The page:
For me, it’s very freeing – I play Superchunk songs, I play Portastatic songs, I play songs from the new record, and I can just sort of have the set be whatever I want it to be. It’s been really fun doing shows like that.
Weld: What has been the most satisfying thing for you since founding Merge?
MM: I think it’s this ongoing experience of getting to work with the kind of artists that we work with – artists that we’ve worked with almost since the beginning of the label like Lambchop from Nashville or working with artists that we’ve only recently started working with like Waxahatchee, [who is] from Birmingham originally. It’s exciting as label owners, obviously, but as a musician myself, it’s very inspiring to see how other people make music.
Weld: What did you see in Katie Crutchfield and Waxahatchee that made you want to sign them?
MM: The starting point with anyone that we want to work with or anyone that we love is the songs. That’s what grabbed me when I heard [Waxahatchee’s second album] Cerulean Salt and when I heard the song “Coast to Coast,” which is maybe the first song [by her] that I heard. It starts with that.
Beyond that, there’s so many people making great music out there. We couldn’t actually release all of the records that we like. There’s not enough release days in the year. No one label could. So beyond just liking the music, it’s about, “Is this someone that sees music and the music business the same way that we do and is going to be fun to work with and compatible?”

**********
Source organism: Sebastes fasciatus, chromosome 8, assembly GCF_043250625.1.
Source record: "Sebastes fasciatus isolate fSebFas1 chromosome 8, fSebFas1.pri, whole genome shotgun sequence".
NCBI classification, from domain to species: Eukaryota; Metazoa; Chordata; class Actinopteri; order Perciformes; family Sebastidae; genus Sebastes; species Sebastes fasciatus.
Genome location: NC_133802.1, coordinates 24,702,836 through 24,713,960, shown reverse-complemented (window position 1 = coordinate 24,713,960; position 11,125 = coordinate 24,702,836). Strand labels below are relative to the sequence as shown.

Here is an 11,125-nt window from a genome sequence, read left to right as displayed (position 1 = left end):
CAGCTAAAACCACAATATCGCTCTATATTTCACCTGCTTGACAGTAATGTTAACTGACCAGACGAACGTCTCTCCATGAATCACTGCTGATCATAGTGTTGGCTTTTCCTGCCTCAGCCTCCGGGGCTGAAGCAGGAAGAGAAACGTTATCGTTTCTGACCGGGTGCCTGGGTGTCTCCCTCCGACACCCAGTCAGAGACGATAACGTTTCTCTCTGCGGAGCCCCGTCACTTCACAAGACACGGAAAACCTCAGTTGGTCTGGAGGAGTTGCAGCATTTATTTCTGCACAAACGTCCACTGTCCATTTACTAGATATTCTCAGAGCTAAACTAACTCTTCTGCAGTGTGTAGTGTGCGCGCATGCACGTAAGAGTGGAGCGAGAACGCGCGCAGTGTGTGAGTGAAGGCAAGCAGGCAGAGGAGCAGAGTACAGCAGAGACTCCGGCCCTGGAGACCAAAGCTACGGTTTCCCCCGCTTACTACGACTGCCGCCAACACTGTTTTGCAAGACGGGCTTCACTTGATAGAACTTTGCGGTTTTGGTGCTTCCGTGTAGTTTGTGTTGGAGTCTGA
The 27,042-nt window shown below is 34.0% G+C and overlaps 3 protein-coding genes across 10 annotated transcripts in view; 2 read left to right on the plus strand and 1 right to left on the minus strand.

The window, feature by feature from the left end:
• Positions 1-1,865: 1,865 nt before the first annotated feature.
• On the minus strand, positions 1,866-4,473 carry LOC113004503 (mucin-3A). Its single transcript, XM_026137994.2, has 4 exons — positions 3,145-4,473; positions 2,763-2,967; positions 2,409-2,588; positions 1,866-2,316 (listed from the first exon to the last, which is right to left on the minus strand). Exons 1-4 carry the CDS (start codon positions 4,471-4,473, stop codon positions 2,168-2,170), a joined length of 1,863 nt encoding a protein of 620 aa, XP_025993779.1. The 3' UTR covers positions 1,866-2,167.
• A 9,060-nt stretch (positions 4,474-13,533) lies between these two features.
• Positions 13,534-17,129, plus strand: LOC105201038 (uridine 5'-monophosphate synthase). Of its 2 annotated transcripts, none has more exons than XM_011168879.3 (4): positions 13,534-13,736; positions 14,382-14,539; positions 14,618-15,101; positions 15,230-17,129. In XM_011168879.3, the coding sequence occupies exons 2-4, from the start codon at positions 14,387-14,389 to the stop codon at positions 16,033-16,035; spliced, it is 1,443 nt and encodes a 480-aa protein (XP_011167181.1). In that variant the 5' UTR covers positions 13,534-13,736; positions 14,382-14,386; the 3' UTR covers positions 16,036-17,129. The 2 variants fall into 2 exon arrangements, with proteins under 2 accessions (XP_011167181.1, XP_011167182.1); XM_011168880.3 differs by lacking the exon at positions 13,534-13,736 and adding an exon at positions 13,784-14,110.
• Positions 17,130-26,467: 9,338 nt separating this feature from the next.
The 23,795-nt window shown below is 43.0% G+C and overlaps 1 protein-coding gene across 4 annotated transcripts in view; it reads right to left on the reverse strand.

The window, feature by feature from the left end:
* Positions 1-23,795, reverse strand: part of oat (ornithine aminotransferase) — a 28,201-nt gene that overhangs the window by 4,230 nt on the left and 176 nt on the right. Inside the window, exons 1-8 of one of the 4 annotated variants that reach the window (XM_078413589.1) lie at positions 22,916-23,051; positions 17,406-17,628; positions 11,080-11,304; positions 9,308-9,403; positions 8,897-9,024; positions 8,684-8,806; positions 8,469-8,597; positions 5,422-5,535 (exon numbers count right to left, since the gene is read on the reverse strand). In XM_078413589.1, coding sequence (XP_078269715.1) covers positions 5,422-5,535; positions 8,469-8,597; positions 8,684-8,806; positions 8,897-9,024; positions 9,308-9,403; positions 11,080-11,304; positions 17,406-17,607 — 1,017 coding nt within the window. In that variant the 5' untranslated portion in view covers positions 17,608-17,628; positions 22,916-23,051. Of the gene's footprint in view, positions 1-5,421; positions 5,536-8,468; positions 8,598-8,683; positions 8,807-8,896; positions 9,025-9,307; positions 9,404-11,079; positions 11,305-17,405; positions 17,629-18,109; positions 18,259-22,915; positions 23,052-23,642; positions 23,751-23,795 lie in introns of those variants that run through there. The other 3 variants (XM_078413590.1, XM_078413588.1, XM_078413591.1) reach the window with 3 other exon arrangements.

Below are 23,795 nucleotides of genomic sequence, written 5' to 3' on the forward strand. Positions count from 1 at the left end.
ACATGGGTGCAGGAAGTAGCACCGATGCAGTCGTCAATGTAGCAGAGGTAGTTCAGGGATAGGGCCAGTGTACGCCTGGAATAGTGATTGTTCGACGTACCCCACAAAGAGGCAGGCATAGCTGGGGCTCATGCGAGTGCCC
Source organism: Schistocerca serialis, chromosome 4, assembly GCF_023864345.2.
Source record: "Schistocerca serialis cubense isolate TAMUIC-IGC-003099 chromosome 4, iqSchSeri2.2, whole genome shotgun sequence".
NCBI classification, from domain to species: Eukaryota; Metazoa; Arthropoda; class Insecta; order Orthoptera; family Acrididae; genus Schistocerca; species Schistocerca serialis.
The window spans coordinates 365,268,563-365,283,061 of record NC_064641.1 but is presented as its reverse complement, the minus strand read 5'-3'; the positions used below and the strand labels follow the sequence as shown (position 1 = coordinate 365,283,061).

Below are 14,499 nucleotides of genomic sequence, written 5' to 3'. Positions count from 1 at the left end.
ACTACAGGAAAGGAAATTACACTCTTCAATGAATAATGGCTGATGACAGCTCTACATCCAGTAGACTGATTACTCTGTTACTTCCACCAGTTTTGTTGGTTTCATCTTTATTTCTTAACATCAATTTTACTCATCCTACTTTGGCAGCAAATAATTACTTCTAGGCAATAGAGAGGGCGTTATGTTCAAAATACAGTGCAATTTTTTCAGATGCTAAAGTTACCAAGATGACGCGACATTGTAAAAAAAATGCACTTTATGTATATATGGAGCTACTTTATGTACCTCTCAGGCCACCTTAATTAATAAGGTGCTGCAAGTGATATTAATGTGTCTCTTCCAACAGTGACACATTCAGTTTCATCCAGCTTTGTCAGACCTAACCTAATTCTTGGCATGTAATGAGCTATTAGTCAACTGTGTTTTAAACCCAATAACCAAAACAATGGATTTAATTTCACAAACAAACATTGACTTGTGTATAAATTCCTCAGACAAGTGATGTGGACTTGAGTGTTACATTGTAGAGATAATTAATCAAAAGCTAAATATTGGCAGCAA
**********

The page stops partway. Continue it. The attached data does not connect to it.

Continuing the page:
And to work with a small label like Merge – even though we’ve been around a long time, we’re still not a big label – musicians have to be resourceful. They have to be able to do a lot of things for themselves. And Katie is all of those things. She’s an amazing musician. She writes amazing songs. And she’s very self-motivated and self-sufficient.
Weld: What’s the secret to making a small label work?
MM: I don’t think there’s one secret. For any small business, and certainly a record label, to work, there’s a lot of things that have to go right. For us, one thing that I always think about is that we never tried to grow faster than we should have. We never forced how fast we were growing, how big our staff was, how much money we were spending. We just kind of let the label grow at its own pace, and I think that’s key: in general, being realistic about what you can afford to do – and not just with money, but with time, hours that everyone has in their week.
Weld: Is there a timeline for new Superchunk record?
MM: No, there’s not. This record isn’t even out yet, so I’m supporting this record, and Jon [Wurster, Superchunk’s drummer] is busy touring with the Mountain Goats right now. So everyone is pretty busy.
We’re playing a show opening for the Replacements in Philadelphia, so that’ll be fun. We’ve never played with them before. That’s exciting. But there are no album plans yet.
Mac McCaughan performs a solo set at Saturn on May 28. Birmingham’s own Holy Youth will open. Doors open at 7 p.m., while the show begins at 8 p.m. Tickets are $8 in advance and $10 at the door. For more information, visit saturnbirmingham.com.